A-Z Database

A-Z Database

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Goody two shoes

This description of someone who is cloyingly virtuous dates from the late 18th/early 19th century and derives from the title of a nursery tale The His...

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Goody, goody

A goody, goody is someone who is overly virtuous in a smug or trite manner and dates from the late 19th century.

Goody, goody gumdrops

This childish exclamation of delight or excitement is thought to be of American origin during the late 19th or early 20th century. Certainly, gumdrops...

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The word Google is first cited as a proper noun and was the surname of Barney Google a syndicated cartoon character created by Billy Debeck that first...

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A cricket term dates from c. 1904 when it was first used in an Australian newspaper to describe the bowling of the English cricketer B.J.T. Bosanquet...

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To give someone a goose or to goose them is to give a playful prod in the backside with one’s finger. The expression is first attested in the late 19t...

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Goose and duck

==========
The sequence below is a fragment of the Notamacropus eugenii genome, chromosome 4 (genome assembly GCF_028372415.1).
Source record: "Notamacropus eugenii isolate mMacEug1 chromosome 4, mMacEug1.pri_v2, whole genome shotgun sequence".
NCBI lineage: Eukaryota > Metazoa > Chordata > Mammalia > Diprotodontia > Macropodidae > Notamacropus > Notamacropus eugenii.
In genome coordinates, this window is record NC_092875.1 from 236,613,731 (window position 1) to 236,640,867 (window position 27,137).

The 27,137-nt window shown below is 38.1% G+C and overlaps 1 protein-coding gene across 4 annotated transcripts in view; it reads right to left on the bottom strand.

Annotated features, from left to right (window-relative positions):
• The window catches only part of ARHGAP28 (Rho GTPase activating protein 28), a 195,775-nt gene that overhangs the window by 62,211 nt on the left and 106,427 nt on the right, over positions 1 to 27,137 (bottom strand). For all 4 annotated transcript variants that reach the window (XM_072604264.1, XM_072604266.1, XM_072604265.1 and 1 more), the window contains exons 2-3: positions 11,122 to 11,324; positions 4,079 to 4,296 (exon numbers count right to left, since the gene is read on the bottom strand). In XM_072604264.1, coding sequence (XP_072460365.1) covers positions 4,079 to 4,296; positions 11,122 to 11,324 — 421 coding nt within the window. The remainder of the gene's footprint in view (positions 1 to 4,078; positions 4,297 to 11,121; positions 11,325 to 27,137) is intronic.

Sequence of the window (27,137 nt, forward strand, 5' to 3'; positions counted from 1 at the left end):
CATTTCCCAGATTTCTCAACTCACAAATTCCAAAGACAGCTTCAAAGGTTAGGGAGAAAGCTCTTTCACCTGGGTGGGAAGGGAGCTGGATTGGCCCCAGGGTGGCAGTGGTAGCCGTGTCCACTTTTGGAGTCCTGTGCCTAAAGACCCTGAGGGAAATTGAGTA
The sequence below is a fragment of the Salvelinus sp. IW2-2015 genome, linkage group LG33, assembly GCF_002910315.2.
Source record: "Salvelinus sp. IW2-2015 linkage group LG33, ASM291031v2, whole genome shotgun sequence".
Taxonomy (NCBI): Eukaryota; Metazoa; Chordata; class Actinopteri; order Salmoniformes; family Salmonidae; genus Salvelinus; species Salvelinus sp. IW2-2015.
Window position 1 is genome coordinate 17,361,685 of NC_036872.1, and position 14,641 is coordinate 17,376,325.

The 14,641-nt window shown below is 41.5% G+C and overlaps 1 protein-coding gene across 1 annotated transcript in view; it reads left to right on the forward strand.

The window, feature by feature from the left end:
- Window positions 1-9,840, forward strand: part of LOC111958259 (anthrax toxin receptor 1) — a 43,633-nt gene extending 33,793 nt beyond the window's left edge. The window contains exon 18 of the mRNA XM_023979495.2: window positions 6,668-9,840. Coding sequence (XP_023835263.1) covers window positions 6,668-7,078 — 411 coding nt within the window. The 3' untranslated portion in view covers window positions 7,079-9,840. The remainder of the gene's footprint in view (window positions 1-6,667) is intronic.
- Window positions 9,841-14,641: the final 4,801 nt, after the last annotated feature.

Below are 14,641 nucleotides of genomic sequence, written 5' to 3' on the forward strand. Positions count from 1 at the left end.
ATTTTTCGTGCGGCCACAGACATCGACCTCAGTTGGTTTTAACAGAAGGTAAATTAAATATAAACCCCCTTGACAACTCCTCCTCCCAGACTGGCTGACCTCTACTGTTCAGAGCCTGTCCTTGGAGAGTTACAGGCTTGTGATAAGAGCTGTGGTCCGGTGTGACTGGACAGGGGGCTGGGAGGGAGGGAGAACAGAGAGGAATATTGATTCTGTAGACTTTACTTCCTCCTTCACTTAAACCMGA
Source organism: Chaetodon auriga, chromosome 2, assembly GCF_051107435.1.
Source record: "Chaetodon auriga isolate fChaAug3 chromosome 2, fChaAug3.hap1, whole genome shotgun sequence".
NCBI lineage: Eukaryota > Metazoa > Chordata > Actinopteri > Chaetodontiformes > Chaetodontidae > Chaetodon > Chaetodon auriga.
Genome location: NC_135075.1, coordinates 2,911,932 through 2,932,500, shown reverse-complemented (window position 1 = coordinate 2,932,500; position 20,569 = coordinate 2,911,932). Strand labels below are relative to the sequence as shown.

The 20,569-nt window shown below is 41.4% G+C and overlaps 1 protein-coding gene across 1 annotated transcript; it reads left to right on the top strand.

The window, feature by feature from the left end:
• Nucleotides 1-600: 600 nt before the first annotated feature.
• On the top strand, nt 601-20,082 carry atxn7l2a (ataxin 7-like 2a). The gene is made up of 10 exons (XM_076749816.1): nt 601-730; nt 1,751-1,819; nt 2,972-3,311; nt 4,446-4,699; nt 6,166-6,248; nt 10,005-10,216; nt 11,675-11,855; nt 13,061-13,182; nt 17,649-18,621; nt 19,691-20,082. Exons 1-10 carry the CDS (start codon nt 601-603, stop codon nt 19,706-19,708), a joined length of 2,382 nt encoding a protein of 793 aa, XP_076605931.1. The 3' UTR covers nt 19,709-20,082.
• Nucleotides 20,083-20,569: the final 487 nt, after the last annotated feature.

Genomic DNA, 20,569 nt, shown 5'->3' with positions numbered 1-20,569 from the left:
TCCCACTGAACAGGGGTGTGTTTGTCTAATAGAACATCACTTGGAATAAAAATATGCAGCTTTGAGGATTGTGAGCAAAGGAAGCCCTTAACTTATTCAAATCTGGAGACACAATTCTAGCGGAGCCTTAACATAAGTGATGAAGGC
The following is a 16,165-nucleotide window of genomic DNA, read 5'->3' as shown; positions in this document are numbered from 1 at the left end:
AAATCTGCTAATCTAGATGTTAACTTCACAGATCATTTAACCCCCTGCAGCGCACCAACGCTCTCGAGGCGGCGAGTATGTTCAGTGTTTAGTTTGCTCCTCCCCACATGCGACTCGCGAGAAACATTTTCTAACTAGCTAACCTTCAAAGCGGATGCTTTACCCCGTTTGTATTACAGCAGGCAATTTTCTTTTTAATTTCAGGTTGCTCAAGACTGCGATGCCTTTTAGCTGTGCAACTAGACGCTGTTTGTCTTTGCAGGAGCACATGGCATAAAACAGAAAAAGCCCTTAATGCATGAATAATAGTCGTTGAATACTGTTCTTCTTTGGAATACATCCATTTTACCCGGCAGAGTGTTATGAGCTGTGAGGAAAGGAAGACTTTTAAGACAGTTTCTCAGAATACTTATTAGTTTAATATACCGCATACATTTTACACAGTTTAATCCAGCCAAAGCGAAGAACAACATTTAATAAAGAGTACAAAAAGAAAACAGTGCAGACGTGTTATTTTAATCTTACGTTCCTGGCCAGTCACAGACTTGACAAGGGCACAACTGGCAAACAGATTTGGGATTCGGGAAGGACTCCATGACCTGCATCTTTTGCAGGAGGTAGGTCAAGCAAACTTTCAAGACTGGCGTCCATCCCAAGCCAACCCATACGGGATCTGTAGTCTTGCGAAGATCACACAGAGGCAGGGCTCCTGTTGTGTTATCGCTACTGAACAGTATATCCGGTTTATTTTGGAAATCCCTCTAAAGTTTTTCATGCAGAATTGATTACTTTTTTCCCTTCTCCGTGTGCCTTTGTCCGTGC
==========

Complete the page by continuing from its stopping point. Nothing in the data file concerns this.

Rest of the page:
Rhyming slang, goose and duck/fuck, dates from the late 19th century, hence sometimes used in the context of a good goose.

Goose bumps/flesh

To have goose bumps is a way of expressing that familiar tingling sensation on the skin that can indicate fear, pleasure, or excitement. It is simply...

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Goose is cooked

see Cook someone’s goose


To play gooseberry in the sense of being a superfluous or unwanted third person dates from the early 19th century when gooseberry was a term for a cha...

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Gor blimey

see Blimey

Gordon Bennett

This is a popular euphemism, also known as a minced oath, for Gor blimey and other oaths starting with the word God. It dates from the early 20th cent...

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This common, everyday exclamation of surprise has been in use since the mid-19th century. Not many people who use it realise that it is a euphonic for...

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Got your back

see Watch someone’s back


British slang for the boss, or a form of address for an unknown man, dates from the early 19th century, and sometimes shortened to 'guv'ner' or just '...

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